Senate moves to limit debit card ’swipe fees’

Posted May 14, 2010 at 8:02 a.m.

Dow Jones Newswires-Wall Street Journal | The Senate, voting
64-33, moved to curtail the “swipe fees” that financial companies
impose on debit transactions, underscoring the increasingly populist
tint of pending legislation that would overhaul regulation of the
financial-services sector.

Under the amendment offered by Sen. Dick Durbin to businesses by
financial firms on debit cards, and empower merchants to offer
discounts to customers if they pay with cash, check or a debit card.

The amendment’s backers say the fees imposed on debits are higher than the actual cost of processing those transactions, and annually generate billions of dollars in costs that are eventually passed on to consumers. Durbin said the financial companies are imposing “outrageous” fees on merchants and retailers.

“In a time of recession, when we need small businesses to step up and create jobs, this is a way to move forward,” he said.

Under Durbin’s proposal, banks and credit unions with $10 billion or less in assets would be exempt from the new limits. Even with the exemption, Durbin said his proposal would cover 65 percent of debit transactions.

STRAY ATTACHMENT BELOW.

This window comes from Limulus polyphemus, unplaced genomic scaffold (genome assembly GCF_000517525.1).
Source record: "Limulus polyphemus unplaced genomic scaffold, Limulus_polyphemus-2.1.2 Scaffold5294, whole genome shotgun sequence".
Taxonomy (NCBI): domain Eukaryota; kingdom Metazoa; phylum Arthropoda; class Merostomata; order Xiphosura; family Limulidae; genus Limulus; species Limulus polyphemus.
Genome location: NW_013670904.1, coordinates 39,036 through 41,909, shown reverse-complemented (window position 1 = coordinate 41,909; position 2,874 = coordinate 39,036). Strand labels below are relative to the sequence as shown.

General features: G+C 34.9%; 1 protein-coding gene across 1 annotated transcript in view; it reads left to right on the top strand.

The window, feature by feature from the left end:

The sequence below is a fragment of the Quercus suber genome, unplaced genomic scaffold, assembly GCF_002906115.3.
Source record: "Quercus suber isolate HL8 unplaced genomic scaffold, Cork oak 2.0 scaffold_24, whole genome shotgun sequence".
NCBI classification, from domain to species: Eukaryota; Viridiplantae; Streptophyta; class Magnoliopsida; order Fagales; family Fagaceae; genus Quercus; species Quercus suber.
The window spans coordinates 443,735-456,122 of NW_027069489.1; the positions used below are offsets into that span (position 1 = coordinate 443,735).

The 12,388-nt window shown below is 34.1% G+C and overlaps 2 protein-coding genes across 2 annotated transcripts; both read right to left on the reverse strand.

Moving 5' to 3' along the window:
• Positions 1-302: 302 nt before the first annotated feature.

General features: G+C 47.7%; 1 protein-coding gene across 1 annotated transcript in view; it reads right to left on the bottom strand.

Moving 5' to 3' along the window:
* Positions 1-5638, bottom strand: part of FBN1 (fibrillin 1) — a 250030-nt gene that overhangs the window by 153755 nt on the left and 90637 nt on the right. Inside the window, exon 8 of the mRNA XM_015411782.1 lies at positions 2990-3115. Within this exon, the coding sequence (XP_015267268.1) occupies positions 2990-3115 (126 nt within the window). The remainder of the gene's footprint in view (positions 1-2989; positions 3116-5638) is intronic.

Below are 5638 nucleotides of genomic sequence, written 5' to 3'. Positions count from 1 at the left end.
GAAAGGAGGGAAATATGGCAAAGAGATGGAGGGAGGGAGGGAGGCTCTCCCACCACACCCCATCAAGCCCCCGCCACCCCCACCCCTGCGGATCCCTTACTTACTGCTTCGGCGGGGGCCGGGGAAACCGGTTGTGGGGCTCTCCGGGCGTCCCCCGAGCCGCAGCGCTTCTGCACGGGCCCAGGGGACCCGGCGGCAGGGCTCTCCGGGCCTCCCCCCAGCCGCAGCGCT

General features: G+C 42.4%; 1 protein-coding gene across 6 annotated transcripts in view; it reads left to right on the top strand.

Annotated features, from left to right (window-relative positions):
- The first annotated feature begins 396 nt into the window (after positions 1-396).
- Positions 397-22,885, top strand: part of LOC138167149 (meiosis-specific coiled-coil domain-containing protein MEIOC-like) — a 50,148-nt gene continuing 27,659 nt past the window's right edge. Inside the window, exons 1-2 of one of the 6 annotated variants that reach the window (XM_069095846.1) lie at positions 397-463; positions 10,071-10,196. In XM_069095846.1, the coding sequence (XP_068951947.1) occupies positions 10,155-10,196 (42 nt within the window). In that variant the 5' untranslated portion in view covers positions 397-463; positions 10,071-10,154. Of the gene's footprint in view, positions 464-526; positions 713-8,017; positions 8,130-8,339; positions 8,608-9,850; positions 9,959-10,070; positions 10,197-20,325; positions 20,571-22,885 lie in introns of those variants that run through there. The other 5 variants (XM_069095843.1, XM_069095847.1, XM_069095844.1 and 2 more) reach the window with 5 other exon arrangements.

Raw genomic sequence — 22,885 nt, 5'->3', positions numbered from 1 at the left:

The amendment’s potential cost to the banking industry is unclear, as the Fed would have to determine what “reasonable and proportional” fees the banks should be allowed to charge merchants for using their cards.

Still, the amendment represents a potential hit to financial companies, and the proposal was opposed by the industry, including groups representing smaller banks and credit unions.

Dan Berger, a lobbyist for the National Association of Federal Credit Unions, warned the proposal would hurt credit unions and small banks, and wouldn’t help consumers. “This will do nothing for consumers but go straight to the bottom line of the big box stores and giant retailers,” he said.

Merchant groups, who have pushed lawmakers to review the fees they incur for debit cards, were vocal in their support of the Durbin amendment.

The provision wasn’t in the financial regulation bill that passed the House of Representatives in December, and the issue is likely to be hotly debated in coming congressional negotiations over the final regulatory overhaul bill. Senate Democratic leaders hope to pursue next week final passage of the broader bill, designed to address the causes of the financial crisis.


Comments are closed.